No Arctic sea ice in Siberia
Read the full article here.
At this time of year, huge ice masses usually form off the coast of Siberia. The sea ice that forms here drifts over the pole in the course of the year and melts again in the warmer season between Svalbard and Greenland. Currently, however, the Siberian coast is almost ice-free. This trend has been observed for several years, but this year has set a negative record in this respect.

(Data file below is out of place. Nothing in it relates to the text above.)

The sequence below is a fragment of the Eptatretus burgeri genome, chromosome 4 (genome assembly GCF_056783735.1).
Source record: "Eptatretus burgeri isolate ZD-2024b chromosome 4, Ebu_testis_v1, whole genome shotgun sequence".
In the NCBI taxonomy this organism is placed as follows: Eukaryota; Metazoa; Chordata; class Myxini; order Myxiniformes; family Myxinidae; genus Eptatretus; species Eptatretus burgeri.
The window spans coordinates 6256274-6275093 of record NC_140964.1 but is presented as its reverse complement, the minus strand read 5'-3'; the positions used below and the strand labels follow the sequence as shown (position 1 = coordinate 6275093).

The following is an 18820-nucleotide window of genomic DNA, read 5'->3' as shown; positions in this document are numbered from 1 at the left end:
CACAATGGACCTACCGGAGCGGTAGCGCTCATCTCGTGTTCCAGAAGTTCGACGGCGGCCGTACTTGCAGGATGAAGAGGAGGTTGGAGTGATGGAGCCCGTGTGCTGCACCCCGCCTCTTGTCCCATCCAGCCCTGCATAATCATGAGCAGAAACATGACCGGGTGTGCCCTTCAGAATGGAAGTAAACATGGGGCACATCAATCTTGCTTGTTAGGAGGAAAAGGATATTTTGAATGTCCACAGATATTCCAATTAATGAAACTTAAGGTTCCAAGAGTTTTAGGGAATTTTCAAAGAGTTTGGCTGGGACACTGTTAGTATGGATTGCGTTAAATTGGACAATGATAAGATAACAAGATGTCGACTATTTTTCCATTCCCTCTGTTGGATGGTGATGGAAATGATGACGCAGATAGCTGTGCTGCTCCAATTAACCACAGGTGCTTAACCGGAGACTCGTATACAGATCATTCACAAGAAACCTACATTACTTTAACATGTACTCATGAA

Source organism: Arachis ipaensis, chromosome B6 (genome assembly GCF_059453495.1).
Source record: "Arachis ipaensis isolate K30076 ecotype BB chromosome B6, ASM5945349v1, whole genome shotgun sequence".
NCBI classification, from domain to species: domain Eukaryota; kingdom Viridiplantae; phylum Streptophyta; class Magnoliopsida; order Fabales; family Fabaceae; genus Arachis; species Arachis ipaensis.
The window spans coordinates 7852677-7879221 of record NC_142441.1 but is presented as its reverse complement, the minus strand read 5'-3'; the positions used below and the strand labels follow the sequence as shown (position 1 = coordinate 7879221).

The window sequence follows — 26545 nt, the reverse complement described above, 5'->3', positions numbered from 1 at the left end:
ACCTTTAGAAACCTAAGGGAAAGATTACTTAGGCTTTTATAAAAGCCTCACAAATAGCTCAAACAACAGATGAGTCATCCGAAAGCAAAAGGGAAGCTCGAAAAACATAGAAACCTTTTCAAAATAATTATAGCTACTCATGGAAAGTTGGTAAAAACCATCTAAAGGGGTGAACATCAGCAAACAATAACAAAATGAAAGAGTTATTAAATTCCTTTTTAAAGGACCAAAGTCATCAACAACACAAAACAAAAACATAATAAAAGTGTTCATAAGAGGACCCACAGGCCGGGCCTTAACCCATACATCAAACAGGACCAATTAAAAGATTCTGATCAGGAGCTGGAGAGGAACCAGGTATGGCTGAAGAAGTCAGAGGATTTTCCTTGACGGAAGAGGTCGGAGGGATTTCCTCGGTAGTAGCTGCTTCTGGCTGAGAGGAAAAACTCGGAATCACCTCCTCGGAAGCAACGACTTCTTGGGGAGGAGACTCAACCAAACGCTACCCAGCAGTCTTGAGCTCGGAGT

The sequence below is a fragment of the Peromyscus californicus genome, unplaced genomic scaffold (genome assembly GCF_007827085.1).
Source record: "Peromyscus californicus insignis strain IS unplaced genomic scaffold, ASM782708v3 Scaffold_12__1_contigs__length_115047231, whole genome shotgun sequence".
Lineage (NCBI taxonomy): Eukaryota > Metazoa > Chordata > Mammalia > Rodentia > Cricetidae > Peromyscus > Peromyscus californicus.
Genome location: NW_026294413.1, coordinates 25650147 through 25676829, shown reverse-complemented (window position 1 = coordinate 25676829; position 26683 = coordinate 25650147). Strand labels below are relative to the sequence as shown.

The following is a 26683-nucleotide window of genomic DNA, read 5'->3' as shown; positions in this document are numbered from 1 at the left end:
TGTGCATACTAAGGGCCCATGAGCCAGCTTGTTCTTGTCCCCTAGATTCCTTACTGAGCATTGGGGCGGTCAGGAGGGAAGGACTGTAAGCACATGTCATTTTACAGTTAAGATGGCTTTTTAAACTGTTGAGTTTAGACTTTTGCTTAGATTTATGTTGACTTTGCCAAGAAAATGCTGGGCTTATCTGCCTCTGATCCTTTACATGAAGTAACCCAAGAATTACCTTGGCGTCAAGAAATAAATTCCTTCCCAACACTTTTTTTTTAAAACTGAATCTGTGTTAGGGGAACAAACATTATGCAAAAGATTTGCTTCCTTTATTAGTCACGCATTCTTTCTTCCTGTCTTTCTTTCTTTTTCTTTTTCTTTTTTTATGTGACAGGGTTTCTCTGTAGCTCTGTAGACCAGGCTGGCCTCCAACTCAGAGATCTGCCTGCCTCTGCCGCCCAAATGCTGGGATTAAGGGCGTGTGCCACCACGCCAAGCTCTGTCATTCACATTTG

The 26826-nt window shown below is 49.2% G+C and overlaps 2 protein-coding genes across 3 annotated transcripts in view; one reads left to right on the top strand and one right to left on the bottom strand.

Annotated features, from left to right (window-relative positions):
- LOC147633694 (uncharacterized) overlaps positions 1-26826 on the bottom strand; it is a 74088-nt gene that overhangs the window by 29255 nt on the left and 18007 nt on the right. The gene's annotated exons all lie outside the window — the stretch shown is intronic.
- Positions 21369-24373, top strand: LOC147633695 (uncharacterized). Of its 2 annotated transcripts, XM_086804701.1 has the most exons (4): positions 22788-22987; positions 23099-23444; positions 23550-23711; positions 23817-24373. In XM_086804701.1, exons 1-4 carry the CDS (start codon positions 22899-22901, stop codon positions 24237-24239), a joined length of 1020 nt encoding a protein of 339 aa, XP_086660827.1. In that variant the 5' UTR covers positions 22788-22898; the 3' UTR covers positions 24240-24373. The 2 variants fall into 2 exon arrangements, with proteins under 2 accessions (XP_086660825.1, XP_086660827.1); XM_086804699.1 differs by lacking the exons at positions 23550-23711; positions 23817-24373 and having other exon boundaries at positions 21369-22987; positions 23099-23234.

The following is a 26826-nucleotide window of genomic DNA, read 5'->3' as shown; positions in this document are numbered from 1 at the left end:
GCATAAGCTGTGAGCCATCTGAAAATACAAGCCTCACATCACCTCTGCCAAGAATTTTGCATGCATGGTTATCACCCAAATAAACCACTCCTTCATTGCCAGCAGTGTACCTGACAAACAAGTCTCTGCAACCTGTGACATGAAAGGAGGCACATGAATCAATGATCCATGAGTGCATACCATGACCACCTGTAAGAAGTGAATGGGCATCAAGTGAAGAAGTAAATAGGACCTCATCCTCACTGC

As shown on the graph, the amount of sea ice in the Arctic has been on a decline for years. The cause lies among others in the higher air temperatures. These are about 10 degrees above the current average value. In addition, the dwindling or later appearing ice masses lead to a weakened albedo. The albedo indicates the amount of reflected sunlight. White ice sheets reflect significantly more sunlight than the dark sea, which absorbs a large part of the sun’s energy, which in turn results in additional warming. This feedback loop is particularly noticeable in the Arctic, where the warming is already much stronger than in the rest of the world.